H. To make matters worse, the struggle in Syria now seems to be spilling over into Lebanon, as Shia militias there (perhaps under directive from Assad) have begun firing into Sunni communities, with Sunni militias returning fire. There have also been exchanges of gunfire across the Syrian-Israeli border. One possible result of all this is that the Syrian struggle, which began as a popular rebellion against a brutal dictatorship, may escalate into a region-wide conflict, a proxy war in which the major powers line up behind the opposing (sectarian) forces. Such an escalation, if left unchecked, could threaten an even bigger conflagration.
IV. Our Position
In light of this complex and rapidly developing situation, what position should anarchists take?
A. Our own view is that we should see the conflict in Syria as still being predominantly a popular revolution in which the majority of the Syrian people are fighting against an arbitrary dictatorship. The overthrow of that regime would be a victory for the Syrian people. It would also create a situation which, however temporary it might be, would give the Syrian workers and peasants, as well as consciously libertarian forces, the opportunity to pursue the struggle for real freedom. We advocate this position in spite of the fact that the United States and its allies in Western Europe and elsewhere have given diplomatic support, humanitarian aid, and now arms, to the rebels. While we never feel comfortable being on the same side as the United States, we do not see the rebels as mere proxies for the imperialists, under their control and dependent on them financially. Particularly because of the hesitancy of the US to get involved and despite the presence in their ranks of Syrian and foreign Islamic fundamentalist militias, the rebel armies still appear to be independent, popular forces and therefore worthy of support.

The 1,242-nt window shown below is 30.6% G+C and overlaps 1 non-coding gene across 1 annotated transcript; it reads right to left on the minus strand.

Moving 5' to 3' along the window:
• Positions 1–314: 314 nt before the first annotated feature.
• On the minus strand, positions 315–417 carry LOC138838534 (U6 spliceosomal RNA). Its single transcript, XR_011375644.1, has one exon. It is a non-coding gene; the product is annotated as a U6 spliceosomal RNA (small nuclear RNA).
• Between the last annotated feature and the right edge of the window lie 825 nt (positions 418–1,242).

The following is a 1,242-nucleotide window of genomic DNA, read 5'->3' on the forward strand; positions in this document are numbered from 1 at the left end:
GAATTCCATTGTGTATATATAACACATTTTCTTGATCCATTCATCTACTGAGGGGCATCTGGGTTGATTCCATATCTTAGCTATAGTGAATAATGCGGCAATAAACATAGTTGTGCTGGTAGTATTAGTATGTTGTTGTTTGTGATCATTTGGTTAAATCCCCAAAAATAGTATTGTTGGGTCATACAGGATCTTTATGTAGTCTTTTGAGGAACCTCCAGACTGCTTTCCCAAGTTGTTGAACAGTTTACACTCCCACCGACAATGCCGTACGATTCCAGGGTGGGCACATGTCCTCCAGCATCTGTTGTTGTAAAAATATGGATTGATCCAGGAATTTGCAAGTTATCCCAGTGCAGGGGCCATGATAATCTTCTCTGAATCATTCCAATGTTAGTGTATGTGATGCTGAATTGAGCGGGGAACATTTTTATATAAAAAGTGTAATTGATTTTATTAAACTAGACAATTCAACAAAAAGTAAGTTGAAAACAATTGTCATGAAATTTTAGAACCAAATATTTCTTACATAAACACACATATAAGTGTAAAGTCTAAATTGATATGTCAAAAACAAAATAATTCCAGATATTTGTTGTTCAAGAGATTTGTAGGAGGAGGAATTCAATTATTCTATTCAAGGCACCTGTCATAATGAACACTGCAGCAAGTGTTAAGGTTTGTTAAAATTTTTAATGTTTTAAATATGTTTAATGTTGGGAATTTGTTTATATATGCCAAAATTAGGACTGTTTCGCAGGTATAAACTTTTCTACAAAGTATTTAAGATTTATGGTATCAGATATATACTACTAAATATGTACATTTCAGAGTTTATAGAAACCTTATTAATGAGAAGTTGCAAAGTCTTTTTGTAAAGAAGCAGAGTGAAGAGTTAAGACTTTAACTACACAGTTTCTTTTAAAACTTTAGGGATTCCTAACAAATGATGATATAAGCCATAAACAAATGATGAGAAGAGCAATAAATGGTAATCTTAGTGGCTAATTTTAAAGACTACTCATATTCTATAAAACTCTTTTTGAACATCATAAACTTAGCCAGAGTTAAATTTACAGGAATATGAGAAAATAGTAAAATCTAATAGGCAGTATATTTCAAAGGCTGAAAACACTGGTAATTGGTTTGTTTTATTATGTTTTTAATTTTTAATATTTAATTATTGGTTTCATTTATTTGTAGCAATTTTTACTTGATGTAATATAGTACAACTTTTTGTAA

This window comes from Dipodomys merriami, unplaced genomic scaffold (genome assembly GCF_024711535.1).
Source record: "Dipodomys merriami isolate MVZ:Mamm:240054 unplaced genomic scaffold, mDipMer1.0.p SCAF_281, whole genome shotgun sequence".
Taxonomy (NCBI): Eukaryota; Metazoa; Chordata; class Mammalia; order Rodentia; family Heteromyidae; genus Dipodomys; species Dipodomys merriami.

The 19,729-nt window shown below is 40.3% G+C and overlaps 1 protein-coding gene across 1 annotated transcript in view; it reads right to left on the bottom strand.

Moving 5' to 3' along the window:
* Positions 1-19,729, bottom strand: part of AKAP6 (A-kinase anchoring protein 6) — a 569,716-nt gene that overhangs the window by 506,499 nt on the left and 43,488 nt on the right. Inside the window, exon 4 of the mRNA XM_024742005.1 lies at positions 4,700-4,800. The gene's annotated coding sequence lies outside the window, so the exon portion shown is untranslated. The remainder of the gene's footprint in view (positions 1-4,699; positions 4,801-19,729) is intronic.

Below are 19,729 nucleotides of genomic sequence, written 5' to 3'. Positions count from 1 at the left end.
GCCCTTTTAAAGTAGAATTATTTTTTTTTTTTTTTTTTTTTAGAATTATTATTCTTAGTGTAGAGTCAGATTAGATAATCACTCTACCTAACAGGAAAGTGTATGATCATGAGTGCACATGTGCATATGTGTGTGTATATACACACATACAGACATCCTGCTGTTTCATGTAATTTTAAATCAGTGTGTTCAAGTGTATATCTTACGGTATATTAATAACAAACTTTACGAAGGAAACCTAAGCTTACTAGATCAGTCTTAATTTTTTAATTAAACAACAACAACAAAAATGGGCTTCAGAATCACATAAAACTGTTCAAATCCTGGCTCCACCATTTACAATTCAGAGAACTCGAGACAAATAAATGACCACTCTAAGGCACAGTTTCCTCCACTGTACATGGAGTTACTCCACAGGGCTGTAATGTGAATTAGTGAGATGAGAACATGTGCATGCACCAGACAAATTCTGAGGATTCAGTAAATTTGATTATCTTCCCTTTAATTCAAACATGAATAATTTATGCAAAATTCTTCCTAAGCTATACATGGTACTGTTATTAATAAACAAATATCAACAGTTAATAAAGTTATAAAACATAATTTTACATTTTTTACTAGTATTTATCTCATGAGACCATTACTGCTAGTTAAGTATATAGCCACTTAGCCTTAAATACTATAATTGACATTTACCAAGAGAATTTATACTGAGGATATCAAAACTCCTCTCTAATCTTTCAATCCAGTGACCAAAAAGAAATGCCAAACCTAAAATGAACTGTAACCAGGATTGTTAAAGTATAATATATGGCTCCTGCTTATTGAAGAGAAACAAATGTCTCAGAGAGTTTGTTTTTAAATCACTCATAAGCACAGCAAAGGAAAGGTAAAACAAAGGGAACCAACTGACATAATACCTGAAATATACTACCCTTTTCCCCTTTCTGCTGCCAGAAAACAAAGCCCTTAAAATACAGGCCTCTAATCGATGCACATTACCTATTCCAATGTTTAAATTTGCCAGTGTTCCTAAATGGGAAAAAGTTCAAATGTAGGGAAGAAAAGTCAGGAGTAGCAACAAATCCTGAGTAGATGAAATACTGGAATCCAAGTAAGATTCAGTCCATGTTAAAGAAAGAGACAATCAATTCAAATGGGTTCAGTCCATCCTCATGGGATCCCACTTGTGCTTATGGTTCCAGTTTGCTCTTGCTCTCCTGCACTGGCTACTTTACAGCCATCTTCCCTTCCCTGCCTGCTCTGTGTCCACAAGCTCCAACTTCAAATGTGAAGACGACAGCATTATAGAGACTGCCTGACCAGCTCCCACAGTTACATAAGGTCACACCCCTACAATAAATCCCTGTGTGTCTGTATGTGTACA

B. Yet, in supporting the Syrian rebels, it is important to clarify what kind of support we are talking about. As far as we can tell, the leadership of the struggle in Syria is made up of a combination of pro-Western liberals, moderate Islamic organizations, and fundamentalist Islamic militias. (And as the fighting continues, it is likely that the fundamentalists will increasingly dominate the rebel coalition. Some of these forces are fiercely authoritarian and would be even worse than the Assad regime in whatever area they could establish power) None of these forces in any serious sense represents the people. In other words, rather than aiming at a revolution that overturns hierarchical power relations and establishes the democratic, egalitarian rule of the lower classes, they aim simply to set up some kind of traditional, class-based government — a US-style bourgeois democracy, a moderate Islamic regime, or a fundamentalist theocracy — while maintaining the existing class structure of Syria intact. Thus, while we favor the overthrow of the Assad regime, we do not wish to spread illusions about what the opposition leaders’ goals are, what kind of societies they wish to establish, and whom they really represent. The tactics we advocate of independent intervention and tactical blocs enables us to do this.